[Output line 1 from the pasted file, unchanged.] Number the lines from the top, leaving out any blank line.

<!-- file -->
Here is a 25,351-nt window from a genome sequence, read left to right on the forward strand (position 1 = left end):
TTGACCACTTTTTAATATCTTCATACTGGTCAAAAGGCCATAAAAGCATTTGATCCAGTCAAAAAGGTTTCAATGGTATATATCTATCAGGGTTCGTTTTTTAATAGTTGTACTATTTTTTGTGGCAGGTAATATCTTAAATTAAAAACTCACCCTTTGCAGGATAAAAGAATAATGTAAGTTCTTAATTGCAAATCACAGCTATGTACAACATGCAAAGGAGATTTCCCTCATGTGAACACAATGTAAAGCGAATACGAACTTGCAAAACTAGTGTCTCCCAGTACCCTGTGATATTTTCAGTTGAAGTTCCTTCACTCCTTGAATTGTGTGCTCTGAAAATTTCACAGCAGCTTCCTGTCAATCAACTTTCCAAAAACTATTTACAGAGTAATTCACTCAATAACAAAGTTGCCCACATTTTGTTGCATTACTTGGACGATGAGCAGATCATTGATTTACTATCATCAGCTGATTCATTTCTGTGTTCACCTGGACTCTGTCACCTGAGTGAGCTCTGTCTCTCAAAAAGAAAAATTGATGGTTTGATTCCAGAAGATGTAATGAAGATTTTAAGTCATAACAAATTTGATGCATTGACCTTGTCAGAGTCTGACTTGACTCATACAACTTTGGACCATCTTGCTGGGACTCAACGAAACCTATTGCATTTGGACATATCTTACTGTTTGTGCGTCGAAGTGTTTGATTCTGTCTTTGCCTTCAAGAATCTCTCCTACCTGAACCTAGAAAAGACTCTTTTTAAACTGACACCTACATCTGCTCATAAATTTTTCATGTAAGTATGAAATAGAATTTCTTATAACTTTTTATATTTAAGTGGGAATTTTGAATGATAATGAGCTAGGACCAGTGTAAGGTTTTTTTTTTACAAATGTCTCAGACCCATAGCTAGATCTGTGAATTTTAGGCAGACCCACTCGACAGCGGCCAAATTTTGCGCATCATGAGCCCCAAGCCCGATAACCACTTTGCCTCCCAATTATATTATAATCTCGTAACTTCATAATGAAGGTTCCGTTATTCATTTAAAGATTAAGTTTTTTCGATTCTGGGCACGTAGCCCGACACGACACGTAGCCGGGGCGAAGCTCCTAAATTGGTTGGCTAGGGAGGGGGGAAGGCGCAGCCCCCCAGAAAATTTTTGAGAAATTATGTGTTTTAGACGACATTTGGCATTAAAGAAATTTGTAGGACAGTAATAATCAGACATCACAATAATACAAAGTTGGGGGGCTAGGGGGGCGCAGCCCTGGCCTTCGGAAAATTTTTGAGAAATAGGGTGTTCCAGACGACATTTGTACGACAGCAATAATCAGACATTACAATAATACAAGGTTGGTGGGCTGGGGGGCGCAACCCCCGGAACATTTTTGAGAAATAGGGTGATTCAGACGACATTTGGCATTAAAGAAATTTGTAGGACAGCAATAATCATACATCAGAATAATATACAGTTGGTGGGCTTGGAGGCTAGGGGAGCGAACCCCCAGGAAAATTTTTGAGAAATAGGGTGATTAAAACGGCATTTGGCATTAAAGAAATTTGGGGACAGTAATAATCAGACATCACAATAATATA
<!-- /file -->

Here is a 25,351-nt window from a genome sequence, read left to right on the forward strand (position 1 = left end):